Use our Diversity Database Update Form to submit changes to your program.

Alternative Spring Break

College of Law

Multicultural Programming

Groups Served
Graduate

Program Website
Visit the Program Website

Contact Information
Meals, Darcy
dmeals@gsu.edu

Address
85 Park Place N.E.
Atlanta, GA 30303

Building
College of Law

Campus
Atlanta

Funding

Institutional Funding (e.g., President's Office, Provost Office, College or Academic Unit, Departmental Funding),Other Source

Overview

The Center’s Alternative Spring Break trips give students a chance to spend a week immersed in an area of law, engaging in related pro bono service. Students work with licensed attorneys to receive training and put their skills into practice.

Benefits

Participants gain awareness of community needs and of their own ability to provide legal support for underrepresented groups. They work with supervising attorneys from a number of non-profit organizations to practice legal skills and develop professionally while serving the community. Participants are recognized at Honors Day and at a reception hosted by the law school dean.

Discipline Focus
Not discipline specific (University-Wide)

Diversity Group ( Social Identity)
Other, All law students are eligible to participate

Race/Ethnic Group
Other, All law students are eligible to participate

Program, Initiative, Policy or Sponsored Award Category

Priority 2: Multicultural Programming

Established
03/01/2017

Number Served
51-100

Notable Leaders, Stakeholders, or Speakers

Atlanta Volunteer Lawyers Foundation
Truancy Intervention Project
Southern Poverty Law Center
Mississippi Office of the State Public Defender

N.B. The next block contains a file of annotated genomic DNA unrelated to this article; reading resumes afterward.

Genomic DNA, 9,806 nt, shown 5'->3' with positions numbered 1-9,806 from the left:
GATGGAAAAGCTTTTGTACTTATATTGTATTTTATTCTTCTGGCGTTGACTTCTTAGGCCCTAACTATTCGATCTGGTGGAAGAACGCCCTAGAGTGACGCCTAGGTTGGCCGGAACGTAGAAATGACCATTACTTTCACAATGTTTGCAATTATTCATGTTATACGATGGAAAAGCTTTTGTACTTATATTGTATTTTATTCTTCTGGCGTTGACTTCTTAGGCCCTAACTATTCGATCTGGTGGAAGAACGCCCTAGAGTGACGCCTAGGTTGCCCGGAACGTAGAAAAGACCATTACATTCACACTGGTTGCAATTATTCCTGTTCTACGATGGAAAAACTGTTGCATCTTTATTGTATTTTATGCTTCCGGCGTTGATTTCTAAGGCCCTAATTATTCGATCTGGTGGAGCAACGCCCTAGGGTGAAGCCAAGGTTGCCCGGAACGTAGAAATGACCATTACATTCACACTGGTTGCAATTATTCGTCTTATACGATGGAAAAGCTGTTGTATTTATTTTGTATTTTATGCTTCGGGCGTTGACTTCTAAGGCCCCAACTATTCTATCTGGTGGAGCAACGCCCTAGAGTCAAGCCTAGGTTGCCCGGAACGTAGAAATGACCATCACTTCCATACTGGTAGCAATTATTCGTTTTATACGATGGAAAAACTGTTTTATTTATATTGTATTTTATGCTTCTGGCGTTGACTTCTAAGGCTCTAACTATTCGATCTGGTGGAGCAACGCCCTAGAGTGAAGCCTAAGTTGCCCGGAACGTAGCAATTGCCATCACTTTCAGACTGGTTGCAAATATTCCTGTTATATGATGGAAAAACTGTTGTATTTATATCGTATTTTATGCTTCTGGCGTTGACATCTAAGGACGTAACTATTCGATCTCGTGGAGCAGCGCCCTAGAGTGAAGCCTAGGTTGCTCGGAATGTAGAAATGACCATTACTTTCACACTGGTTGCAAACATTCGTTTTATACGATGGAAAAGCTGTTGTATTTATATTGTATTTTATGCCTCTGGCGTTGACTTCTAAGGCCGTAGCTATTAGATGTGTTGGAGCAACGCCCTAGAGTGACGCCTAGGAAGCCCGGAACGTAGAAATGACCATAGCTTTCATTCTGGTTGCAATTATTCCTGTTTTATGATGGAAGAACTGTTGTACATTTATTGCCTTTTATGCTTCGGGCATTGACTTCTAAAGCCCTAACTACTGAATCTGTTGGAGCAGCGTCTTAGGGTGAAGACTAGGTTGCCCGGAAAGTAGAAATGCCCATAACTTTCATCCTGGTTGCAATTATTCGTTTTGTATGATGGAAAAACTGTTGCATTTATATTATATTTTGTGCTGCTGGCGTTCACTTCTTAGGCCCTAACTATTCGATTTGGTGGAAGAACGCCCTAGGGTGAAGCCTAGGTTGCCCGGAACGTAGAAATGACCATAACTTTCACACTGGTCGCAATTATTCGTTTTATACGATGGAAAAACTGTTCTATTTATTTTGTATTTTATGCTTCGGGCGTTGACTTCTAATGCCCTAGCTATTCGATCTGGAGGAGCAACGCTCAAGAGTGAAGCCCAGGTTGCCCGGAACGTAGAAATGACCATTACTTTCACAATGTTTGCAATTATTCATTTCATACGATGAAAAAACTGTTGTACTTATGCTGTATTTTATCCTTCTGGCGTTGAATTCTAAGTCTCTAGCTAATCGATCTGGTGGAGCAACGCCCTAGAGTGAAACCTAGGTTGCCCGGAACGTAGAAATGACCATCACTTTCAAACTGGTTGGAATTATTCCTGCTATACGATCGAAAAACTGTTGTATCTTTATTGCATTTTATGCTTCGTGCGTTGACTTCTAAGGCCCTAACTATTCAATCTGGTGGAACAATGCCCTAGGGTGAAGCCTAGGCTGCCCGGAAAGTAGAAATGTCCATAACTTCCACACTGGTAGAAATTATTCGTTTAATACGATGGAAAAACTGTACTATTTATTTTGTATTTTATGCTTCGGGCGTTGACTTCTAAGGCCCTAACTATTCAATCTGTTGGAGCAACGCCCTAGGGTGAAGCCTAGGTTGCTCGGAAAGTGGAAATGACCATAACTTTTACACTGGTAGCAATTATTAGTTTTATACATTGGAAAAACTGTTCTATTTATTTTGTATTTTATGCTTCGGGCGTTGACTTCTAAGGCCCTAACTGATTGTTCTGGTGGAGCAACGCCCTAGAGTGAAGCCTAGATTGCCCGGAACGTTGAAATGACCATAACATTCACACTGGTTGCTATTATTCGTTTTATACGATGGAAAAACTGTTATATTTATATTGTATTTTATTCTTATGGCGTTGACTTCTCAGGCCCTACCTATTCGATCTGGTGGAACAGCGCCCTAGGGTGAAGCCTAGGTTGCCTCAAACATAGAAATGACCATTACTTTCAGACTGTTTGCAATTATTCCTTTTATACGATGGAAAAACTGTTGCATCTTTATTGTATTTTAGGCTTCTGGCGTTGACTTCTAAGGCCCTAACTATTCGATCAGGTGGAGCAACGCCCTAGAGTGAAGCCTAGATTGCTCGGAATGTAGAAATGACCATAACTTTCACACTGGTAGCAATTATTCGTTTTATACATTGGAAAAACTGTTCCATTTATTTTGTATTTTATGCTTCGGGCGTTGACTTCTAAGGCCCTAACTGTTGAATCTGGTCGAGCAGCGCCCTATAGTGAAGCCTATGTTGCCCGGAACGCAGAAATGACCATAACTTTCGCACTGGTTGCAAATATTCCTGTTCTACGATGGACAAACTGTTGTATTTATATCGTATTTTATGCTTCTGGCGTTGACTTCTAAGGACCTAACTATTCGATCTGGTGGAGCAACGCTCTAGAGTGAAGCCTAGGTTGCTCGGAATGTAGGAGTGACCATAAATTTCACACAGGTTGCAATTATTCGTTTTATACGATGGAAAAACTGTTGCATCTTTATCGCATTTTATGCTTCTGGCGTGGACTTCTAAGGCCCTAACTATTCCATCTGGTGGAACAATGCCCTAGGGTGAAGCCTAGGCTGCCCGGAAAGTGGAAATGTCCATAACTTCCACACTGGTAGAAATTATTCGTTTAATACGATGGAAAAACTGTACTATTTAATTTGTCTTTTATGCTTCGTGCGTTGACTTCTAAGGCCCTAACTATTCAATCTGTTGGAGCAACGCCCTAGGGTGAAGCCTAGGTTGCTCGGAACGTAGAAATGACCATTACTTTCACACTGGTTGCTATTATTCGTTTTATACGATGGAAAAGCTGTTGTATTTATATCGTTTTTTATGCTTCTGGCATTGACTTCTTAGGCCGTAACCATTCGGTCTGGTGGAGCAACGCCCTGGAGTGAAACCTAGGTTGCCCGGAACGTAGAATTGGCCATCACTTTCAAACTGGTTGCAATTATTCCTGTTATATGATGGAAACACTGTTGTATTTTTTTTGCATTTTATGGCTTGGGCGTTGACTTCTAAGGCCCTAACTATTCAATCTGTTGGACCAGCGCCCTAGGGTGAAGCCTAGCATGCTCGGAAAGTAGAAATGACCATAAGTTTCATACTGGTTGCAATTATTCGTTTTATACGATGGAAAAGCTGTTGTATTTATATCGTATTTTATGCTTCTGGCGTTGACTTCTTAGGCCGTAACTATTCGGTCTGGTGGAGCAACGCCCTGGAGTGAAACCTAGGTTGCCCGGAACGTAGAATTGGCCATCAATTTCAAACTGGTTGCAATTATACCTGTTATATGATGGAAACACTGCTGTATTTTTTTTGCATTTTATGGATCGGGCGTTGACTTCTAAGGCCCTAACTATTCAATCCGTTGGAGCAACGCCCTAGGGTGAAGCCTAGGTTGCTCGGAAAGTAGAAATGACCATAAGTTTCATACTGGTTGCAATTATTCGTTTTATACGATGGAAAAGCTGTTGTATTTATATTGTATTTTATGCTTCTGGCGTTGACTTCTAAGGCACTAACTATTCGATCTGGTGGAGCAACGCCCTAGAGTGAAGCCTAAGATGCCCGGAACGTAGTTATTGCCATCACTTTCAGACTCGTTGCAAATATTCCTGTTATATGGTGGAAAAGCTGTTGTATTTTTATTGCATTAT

Georgia Legal Services Program

Research Routines, Responsibilities and Activities

Program sponsored (in-house) professional development sessions/ training/coursework (e.g., workshops, test preparation, mini-courses, specialized course, conference presentations, resume/cv building, modules, professional development etiquette, facilitated discussion, panel, summit, educational programming, speaker series),Study abroad/exchange/ travel, creation of materials (syllabi, templates, tool-kits, lists, resources (printed or web-based), Dissemination/communication of policy, newsletter, brief, common definitions, web-based diversity, equity and/or inclusion statements, Community outreach (e.g., townhall, alumni engagement, meetings to gauge community perception or campus constituents, movements)

Additional Research Components, Roles and Responsibilities

Self-efficacy Emphasis

Students work with supervising attorneys to provide direct service or conduct research/develop materials to help underrepresented groups with their legal needs. In just a week, students gain significant awareness of the depth of a legal issue facing an underrepresented community and the students see their role in providing necessary support.

Acknowledgement/Affirmation of Identity, Strengths, Needs
Not Applicable

Examples of Inclusionary Practices and Activities

Specialized Curricula/Workshops (e.g. training for participants, directors and/or faculty on imposter syndrome, implicit bias, microaggressions), Orientation (e.g. reviewing norms, expectations, structures, goals and/or protocols)

Additional Information

feedback from organizational partners

Participant Empowerment

Academic recognition (i.e. research credibility, prestige), Institutional alliances, Knowledge transfer to the community (e.g., parents, peers, stakeholders), Mentoring opportunities

Mentoring Components

Mentors are peers of program participants (near-peer, tiered peer, etc.), Mentors provide support with academic or discipline specific knowledge through direct teaching

Opportunities to Privilege Voice

Students are honored with a reception hosted by the dean, where they share their stories from Alternative Spring Break with law school administration and representatives from the community organizations with whom we partner. Students are also honored at Honors Day. Spring Break trips are also highlighted in College of Law and Center for Access to Justice newsletters.